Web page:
QUEEN OF THE FLAT - TOPS

Product image 1QUEEN OF THE FLAT - TOPS
Product image 2QUEEN OF THE FLAT - TOPS
Product image 3QUEEN OF THE FLAT - TOPS
Product image 4QUEEN OF THE FLAT - TOPS
Product image 5QUEEN OF THE FLAT - TOPS

Prix régulier 30,00 € TTC 6%

Nous acceptons les paiements suivants :
 Carte de crédit (Visa, MasterCard, Amex)
 Paypal
 Remise en main propre à la librairie
 Transfert bancaire
240 pages - 1979 - Used, good condition
This fantastic book is the vivid account given by an Australian reporter, eyewitness on board of the aircraft carrier U.S.S. Lexington during the Batttle of the Coral Sea ( May 8th, 1942 ).

Characteristics

Book cover finish Offset varnish, Perfect paperback
Special features Insert, Dedicated copy, Reprint ( Second printing, specially illustrated edition )
Condition Used, good condition
Number of pages 240
Published date 1979
Language English
Collection / Series THE BANTAM WAR BOOK SERIES
Size 11 x 18 x 2 cm
Author Stanley Johnston
Editor Bantam Books, Inc.

Description

WITH DAYLIGHT WOULD COME

THE WORLD'S FIRST BATTLE

BETWEEN TWO POWERFUL

AIRCRAFT CARRIER FORCES...

THE U.S. AND JAPAN.

 

This is the incredible story of a historic battle and a gallant ship, the aircraft carrier U.S.S. Lexington. She lived as gloriously as she fell ; her memory gave all who remembered Pearl Harbor and saw her noble end the strength to carry on the defense of the United States of America. At the height of the attack against the " Lex " on May 8th, 1942, the carrier's batteries filled the sky with bursts of anti - aircraft fire, fighting off  the combined attack of dive bombers and torpedo planes ; the decks were filled with the cries of the wounded and the dying. Those who took part will never forget the legendary exploits of the valiant and daring, men of the U.S. Navy who participated in the hazardous and crucial Battle of the Coral Sea.

À PROPOS DE CET AUTEUR
Stanley Johnston

Stanley Johnston ( 1900  -  September 13th, 1962 ) was born on Palmers Island near Yamba ( New South Wales, Australia ). 


He joined the Army at 14 years old. After participating in the Gallipoli Campaign during the First World War and ten years of working in gold mines in New Guinea, Stanley Johnston embarked on a three - year holiday that took him through the United States and Europe. While in France, he coordinated press dispatches transmitted to and from Europe from a transmitter in Bordeaux, and later the Netherlands. 


In 1940, as the Netherlands were invaded, he escaped to Lisbon ( Portugal ) and then London ( England ), where he worked as a correspondent for the Tribune, covering the Battle of Britain. In late 1940, he was called to Chicago ( Illinois, United States ) where he impressed the newspaper with his knowledge of events in England. About this time he became an American citizen. 


Although he was not a trained journalist, Stanley Johnston was eventually assigned to a press position aboard the U.S.S. Lexington in the Pacific. He  was the only member of the press aboard Lexington when the aircraft carrier took part in the Battle of the Coral Sea ( May 4th - 8th, 1942 ). Following the sinking of the aircraft carrier in the battle, he was repatriated aboard the U.S.S. Barnett with the Lexington's Executive Officer, Commander Morton T. Seligman ( 1895 - 1967 ). The latter had access to naval communications.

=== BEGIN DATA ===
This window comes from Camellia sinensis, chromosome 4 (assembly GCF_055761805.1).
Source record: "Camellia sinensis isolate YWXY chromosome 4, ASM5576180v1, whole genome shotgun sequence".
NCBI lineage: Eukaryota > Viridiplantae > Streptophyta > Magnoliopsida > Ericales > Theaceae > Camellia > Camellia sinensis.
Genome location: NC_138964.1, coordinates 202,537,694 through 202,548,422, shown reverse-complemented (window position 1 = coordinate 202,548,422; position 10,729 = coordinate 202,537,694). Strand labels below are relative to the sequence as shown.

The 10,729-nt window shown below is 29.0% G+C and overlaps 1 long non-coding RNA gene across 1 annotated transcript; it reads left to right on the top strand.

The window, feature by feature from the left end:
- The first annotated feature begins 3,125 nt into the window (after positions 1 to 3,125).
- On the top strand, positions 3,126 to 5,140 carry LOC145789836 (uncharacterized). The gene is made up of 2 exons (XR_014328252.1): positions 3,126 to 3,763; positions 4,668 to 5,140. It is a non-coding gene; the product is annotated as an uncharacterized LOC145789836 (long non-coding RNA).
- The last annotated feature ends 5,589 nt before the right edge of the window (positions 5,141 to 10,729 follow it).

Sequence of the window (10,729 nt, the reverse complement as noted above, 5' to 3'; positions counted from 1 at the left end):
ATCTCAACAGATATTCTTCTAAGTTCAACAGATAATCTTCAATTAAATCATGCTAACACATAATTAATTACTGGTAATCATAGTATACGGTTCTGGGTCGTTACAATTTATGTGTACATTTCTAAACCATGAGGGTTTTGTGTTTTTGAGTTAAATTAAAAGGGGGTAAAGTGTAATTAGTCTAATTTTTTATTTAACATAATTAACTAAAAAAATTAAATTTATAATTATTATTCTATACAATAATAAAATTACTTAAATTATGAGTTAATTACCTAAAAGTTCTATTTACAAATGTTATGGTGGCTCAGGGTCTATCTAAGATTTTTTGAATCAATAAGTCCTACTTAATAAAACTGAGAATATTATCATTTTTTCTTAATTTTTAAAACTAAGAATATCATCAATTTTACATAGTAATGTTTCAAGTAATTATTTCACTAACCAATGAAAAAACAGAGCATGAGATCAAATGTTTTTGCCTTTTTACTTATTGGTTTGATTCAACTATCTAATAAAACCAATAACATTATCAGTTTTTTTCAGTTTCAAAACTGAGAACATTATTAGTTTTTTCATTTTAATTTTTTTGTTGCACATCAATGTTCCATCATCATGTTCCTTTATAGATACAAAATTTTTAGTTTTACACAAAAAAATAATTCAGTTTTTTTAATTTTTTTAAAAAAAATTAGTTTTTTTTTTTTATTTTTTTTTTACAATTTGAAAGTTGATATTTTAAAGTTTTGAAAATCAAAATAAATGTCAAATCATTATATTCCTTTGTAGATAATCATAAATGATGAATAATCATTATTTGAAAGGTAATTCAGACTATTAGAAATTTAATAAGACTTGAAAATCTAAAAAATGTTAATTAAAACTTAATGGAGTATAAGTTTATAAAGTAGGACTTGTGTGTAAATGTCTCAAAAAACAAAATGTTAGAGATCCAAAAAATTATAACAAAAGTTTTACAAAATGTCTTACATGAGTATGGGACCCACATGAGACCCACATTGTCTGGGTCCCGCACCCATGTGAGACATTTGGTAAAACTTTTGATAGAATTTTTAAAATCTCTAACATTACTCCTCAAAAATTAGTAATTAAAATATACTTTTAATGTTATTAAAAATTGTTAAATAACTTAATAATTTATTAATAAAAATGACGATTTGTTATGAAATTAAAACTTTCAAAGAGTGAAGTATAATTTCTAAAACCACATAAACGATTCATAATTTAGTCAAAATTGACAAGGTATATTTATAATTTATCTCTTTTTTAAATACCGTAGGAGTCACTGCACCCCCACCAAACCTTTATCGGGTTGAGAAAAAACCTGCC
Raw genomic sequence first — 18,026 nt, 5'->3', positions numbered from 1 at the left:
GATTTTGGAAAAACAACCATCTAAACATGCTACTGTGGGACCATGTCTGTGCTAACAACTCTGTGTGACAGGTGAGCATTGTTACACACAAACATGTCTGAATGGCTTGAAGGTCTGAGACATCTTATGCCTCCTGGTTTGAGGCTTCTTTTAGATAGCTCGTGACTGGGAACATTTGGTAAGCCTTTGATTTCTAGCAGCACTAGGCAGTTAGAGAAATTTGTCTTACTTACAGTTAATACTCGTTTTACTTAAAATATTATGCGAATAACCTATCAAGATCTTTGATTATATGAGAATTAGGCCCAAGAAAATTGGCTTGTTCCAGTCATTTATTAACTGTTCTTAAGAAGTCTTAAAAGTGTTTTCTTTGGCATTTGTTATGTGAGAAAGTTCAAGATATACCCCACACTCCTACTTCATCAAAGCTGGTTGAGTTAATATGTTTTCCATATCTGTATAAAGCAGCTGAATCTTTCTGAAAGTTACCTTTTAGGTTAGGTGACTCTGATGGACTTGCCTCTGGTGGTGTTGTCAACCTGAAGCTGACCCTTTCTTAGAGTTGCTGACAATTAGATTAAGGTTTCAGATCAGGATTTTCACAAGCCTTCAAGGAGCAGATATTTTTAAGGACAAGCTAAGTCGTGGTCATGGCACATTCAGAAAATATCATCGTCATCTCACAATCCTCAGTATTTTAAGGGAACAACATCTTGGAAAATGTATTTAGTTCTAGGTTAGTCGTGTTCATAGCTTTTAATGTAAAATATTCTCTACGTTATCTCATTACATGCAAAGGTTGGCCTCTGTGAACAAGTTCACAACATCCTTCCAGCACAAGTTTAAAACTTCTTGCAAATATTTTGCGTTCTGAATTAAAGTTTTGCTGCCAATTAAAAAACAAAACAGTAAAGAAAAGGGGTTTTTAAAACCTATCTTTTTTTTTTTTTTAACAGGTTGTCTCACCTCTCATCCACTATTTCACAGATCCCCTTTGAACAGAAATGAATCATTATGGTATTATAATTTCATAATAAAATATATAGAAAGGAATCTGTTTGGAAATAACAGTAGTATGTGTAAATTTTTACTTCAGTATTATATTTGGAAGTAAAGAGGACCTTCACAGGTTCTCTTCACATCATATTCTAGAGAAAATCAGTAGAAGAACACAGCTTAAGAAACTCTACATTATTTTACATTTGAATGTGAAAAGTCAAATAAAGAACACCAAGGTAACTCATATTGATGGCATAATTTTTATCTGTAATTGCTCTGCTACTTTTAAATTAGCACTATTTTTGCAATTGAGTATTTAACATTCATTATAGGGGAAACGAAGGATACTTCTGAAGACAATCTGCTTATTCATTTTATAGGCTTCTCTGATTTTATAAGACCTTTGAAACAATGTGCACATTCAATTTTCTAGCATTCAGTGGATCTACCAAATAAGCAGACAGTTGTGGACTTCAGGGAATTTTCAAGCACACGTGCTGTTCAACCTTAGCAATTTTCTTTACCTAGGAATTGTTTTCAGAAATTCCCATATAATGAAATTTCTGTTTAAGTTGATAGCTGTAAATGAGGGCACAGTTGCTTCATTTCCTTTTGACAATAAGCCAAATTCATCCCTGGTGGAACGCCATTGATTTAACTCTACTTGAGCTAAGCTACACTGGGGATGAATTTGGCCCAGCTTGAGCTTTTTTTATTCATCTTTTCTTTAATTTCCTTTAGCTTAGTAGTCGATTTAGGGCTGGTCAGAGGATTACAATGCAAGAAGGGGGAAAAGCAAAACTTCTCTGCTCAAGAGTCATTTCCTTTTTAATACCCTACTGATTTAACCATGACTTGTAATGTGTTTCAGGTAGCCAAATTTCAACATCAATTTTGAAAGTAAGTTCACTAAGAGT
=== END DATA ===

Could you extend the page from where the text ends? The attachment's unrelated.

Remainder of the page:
In late May, one general dispatch dealt with American appreciations of Japanese naval movements in the weeks leading up to the Battle of Midway ( June 4th - 7th, 1942 ), that implied American foreknowledge of events. Stanley Johnston Johnston returned to Chicago and published 15 first - hand accounts of the events of the battle. He also wrote an account of the prelude to the Midway action that caused fears in the U.S. Navy that the Japanese would realize that their codes were broken. 


Tribune Publisher Robert R. McCormick ( 1880 - 1965 ) and President Franklin D. Roosevelt ( 1882 - 1945 ) were longtime adversaries, and the story infuriated the President. Secretary of the Navy Frank Knox ( 1874 - 1944 ) pressed Attorney General Francis Biddle ( 1886 - 1968 ) to prosecute Stanley Johnston and others at the Tribune for harm to National Security under the Espionage Act. Neither the Australian - American journalist nor his colleagues were prosecuted. On the other hand, Morton T. Seligman was blamed by Navy investigators for the security breach, transferred to shore duty, and denied promotion. 


After the war, Stanley Johnston was a correspondent in Latin America for two years, then returned to Chicago to manage the Tribune's Promotions Department. In 1955, he became Manager of Robert McCormick's Cantigny estate. Stanley Johnston died of an apparent heart attack at the age of 62. His obituary was published on the front page of the Tribune


( source : Wikipedia )

Fermer (esc)

Popup

Use this popup to embed a mailing list sign up form. Alternatively use it as a simple call to action with a link to a product or a page.

Age verification

By clicking enter you are verifying that you are old enough to consume alcohol.

Recherche

Panier

Votre panier est vide.
Boutique